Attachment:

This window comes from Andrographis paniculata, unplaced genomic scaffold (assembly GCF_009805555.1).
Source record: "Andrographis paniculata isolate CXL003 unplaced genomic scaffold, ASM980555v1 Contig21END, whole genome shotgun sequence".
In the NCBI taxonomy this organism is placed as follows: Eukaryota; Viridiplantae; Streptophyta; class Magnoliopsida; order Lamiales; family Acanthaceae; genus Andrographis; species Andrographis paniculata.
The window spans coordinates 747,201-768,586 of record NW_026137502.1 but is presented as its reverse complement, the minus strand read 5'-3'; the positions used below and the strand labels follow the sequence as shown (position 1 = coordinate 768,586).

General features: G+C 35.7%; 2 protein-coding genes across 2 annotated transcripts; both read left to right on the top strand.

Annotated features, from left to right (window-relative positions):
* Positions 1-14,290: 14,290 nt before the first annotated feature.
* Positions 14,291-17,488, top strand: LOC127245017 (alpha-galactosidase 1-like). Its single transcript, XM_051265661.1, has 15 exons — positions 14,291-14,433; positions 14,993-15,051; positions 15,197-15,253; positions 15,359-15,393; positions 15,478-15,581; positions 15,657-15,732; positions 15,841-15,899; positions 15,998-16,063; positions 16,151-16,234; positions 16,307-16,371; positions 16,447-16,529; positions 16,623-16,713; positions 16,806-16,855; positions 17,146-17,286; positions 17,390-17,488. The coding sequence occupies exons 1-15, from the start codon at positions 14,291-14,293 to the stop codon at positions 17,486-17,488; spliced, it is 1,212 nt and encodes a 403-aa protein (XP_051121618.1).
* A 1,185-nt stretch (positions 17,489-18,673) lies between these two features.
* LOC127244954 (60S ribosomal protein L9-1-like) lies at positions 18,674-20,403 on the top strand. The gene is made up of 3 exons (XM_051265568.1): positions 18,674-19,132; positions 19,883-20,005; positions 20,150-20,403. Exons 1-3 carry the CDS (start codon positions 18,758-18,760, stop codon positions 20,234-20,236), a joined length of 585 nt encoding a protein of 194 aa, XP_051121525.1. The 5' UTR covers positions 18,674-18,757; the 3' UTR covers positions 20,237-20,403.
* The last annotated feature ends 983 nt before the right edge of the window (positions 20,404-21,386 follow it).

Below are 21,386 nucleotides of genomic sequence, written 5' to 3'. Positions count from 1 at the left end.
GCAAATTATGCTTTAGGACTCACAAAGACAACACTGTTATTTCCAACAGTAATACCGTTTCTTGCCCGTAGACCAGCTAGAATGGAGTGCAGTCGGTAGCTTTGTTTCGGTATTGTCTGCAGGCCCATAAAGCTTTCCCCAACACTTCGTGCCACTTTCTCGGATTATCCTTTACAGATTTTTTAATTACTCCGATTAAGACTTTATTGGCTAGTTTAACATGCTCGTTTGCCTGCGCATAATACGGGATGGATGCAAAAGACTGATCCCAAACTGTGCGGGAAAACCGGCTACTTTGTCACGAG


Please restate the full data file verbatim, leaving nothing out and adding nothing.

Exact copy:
This window comes from Andrographis paniculata, unplaced genomic scaffold (assembly GCF_009805555.1).
Source record: "Andrographis paniculata isolate CXL003 unplaced genomic scaffold, ASM980555v1 Contig21END, whole genome shotgun sequence".
In the NCBI taxonomy this organism is placed as follows: Eukaryota; Viridiplantae; Streptophyta; class Magnoliopsida; order Lamiales; family Acanthaceae; genus Andrographis; species Andrographis paniculata.
The window spans coordinates 747,201-768,586 of record NW_026137502.1 but is presented as its reverse complement, the minus strand read 5'-3'; the positions used below and the strand labels follow the sequence as shown (position 1 = coordinate 768,586).

General features: G+C 35.7%; 2 protein-coding genes across 2 annotated transcripts; both read left to right on the top strand.

Annotated features, from left to right (window-relative positions):
* Positions 1-14,290: 14,290 nt before the first annotated feature.
* Positions 14,291-17,488, top strand: LOC127245017 (alpha-galactosidase 1-like). Its single transcript, XM_051265661.1, has 15 exons — positions 14,291-14,433; positions 14,993-15,051; positions 15,197-15,253; positions 15,359-15,393; positions 15,478-15,581; positions 15,657-15,732; positions 15,841-15,899; positions 15,998-16,063; positions 16,151-16,234; positions 16,307-16,371; positions 16,447-16,529; positions 16,623-16,713; positions 16,806-16,855; positions 17,146-17,286; positions 17,390-17,488. The coding sequence occupies exons 1-15, from the start codon at positions 14,291-14,293 to the stop codon at positions 17,486-17,488; spliced, it is 1,212 nt and encodes a 403-aa protein (XP_051121618.1).
* A 1,185-nt stretch (positions 17,489-18,673) lies between these two features.
* LOC127244954 (60S ribosomal protein L9-1-like) lies at positions 18,674-20,403 on the top strand. The gene is made up of 3 exons (XM_051265568.1): positions 18,674-19,132; positions 19,883-20,005; positions 20,150-20,403. Exons 1-3 carry the CDS (start codon positions 18,758-18,760, stop codon positions 20,234-20,236), a joined length of 585 nt encoding a protein of 194 aa, XP_051121525.1. The 5' UTR covers positions 18,674-18,757; the 3' UTR covers positions 20,237-20,403.
* The last annotated feature ends 983 nt before the right edge of the window (positions 20,404-21,386 follow it).

Below are 21,386 nucleotides of genomic sequence, written 5' to 3'. Positions count from 1 at the left end.
GCAAATTATGCTTTAGGACTCACAAAGACAACACTGTTATTTCCAACAGTAATACCGTTTCTTGCCCGTAGACCAGCTAGAATGGAGTGCAGTCGGTAGCTTTGTTTCGGTATTGTCTGCAGGCCCATAAAGCTTTCCCCAACACTTCGTGCCACTTTCTCGGATTATCCTTTACAGATTTTTTAATTACTCCGATTAAGACTTTATTGGCTAGTTTAACATGCTCGTTTGCCTGCGCATAATACGGGATGGATGCAAAAGACTGATCCCAAACTGTGCGGGAAAACCGGCTACTTTGTCACGAG